I set far too many New Year's resolutions. Only informally, to be sure. I'll get to the first week of the New Year and idly promise to, say, lose some weight, or work on a personal writing project every day, or stop eating out so much. And maybe I stick with it for a month or two, but inevitably, I run into the buzzsaw that is winter TCA (coming to a hotel ballroom near you this January!), and I backslide.
In January 2016, though, I made a very simple resolution: I was going to learn how to use chopsticks.
I didn't grow up going to Chinese restaurants. I hated the lunch room chow mein that I had as a kid, and I was never a fan of things that were more sauce than food. My mom always had a thing against MSG, and, well, in rural South Dakota, there just weren't a lot of Chinese food options.
When I started dating my wife, however, Chinese food was a big part of her family's rituals. So we would go out for Chinese often at her favorite places. She could use chopsticks -- somewhat haltingly -- but when she saw I had to use a fork and/or spoon, she would join me, so I wouldn't feel embarrassed.
And over the years, I would take stabs at learning how to use chopsticks and always fail. They'd get into my hands and flail around, and I'd feel like an idiot. I could sometimes stabilize them enough to eat sushi -- which is relatively rigid -- but that was about it. Eating a big pile of rice or something? Forget it.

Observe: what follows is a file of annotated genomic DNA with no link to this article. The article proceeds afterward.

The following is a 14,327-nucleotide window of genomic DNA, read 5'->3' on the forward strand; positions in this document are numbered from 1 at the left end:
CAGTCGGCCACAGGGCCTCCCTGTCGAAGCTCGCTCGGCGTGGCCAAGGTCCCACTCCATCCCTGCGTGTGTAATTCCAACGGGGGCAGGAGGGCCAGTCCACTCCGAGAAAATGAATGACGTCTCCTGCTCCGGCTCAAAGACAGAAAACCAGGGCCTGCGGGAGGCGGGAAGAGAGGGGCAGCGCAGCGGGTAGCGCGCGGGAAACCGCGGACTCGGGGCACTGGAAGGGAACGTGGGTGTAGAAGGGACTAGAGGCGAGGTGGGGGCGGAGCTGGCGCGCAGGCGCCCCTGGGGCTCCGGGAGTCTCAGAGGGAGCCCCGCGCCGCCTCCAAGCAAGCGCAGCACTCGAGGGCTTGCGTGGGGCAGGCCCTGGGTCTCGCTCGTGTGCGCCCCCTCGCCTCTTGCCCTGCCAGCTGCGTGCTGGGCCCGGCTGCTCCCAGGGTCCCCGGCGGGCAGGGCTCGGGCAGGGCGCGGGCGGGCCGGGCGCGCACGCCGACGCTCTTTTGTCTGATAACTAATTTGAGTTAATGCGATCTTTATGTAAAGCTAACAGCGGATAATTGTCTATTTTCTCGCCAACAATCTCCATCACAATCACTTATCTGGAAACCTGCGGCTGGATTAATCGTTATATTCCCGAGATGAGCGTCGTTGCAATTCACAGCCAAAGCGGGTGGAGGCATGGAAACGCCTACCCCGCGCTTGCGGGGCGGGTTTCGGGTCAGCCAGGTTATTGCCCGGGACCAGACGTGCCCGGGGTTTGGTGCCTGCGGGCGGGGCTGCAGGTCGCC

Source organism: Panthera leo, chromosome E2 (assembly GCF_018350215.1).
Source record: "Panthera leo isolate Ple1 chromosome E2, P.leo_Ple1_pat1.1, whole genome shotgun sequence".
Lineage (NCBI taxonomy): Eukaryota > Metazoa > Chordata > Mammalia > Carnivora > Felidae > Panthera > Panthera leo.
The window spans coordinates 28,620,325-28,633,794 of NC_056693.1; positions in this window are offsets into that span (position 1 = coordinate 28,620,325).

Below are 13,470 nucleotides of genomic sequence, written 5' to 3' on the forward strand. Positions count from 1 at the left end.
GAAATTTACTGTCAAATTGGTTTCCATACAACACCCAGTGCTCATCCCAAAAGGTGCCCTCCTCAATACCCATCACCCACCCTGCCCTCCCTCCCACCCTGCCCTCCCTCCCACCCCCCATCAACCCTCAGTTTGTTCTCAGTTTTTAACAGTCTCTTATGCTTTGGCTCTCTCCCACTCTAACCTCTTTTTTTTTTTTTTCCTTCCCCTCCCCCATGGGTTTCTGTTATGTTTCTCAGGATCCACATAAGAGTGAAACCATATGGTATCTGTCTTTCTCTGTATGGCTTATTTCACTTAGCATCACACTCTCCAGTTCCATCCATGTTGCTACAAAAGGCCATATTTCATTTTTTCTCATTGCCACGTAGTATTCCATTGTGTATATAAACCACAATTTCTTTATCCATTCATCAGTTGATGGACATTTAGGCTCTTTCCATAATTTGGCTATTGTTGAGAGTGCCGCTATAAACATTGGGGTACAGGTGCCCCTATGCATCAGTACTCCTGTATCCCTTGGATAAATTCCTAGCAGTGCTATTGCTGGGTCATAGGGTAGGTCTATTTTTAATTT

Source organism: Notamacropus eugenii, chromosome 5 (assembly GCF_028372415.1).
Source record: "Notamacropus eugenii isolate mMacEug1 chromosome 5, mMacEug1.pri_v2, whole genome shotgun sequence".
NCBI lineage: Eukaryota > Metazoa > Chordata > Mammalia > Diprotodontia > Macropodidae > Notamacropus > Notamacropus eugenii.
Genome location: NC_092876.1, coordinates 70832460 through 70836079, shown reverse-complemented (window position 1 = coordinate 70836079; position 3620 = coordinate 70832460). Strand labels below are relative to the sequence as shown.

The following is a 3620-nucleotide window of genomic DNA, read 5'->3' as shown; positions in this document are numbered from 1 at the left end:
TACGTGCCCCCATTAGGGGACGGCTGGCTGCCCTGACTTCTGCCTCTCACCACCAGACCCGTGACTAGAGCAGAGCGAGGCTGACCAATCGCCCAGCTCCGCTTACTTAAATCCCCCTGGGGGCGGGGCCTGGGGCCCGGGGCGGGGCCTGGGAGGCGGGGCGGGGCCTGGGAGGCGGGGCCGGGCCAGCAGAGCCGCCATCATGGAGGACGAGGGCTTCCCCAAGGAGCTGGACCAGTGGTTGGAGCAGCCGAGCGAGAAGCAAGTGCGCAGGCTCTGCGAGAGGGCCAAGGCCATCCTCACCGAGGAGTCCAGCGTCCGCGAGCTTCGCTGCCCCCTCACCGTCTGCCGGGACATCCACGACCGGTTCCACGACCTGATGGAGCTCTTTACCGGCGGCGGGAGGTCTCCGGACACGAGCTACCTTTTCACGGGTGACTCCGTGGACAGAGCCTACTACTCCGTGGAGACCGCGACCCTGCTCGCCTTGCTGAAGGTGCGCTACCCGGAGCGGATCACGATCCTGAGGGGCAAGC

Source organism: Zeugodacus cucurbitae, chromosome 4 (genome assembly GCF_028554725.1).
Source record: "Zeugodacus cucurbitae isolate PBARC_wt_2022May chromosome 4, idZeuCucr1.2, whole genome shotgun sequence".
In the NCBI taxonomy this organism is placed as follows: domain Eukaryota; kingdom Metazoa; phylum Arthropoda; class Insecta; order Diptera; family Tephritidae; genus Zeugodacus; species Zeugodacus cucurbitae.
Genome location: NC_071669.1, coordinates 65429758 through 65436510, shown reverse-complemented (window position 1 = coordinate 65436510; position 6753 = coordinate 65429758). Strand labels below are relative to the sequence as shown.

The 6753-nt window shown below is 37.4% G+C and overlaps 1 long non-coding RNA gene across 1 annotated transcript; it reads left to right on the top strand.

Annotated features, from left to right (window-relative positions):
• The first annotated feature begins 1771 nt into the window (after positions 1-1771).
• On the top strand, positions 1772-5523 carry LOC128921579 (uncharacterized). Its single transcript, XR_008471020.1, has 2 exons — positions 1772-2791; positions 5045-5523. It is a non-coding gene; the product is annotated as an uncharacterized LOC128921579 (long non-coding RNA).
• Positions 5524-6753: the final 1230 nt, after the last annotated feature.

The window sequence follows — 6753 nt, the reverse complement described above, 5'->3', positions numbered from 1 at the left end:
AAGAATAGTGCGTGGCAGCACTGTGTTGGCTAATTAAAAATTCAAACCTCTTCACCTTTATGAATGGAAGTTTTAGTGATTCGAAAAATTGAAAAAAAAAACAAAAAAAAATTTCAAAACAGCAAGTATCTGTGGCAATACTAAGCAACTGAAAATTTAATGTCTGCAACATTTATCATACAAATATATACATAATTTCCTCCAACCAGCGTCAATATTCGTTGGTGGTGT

When I would go to restaurants around LA that served Asian cuisine, I would watch all of these kids, of all manner of cultural backgrounds, just shoveling food into their mouths on two wooden sticks, and I would always feel stupid, left behind even. Yet no matter what, I couldn't figure it out. It was like the skill just evaded me.
So, I thought, if I can change one thing about my life in 2016, let it be the chopsticks.
The sad thing is it didn't take that long. I just had to really stare at the instructions on the little paper wrapper, and then really stare at my hands to get them to work right (my brain and the rest of my body sometimes feel like they run on parallel tracks), and then slowly but surely, I started to figure it out. After a couple of meals at Chinese and Thai places, I was on track. After all of the sushi served at TCA, I was pretty much done.
Don't get me wrong. I still look like an ungainly fool. Those little kids with their preternatural, almost offhand grace with the things? I'm never going to get there. I'm always going to look a little like a very large man poking at his food with sticks. But where I once poked at that food and came up with nothing, I now come up with some tasty morsel or another. I used to be hopeless, and now I'm sort of hope-ish.
I keep hoping this will leech out into the rest of my life, will make me become better organized, or help me focus on keeping clean, or help me rebuild relationships with friends and family that I've let wither for too long. I like to think that I will unlock the magic code inside myself that starts me down the road to self-improvement. And yet here I am, with the same flaws that I started the year with, with the same long list of things that I wish I could change. I'm the same person, still me, still trapped in my own head.
But, and here's the important part, now I can use chopsticks.
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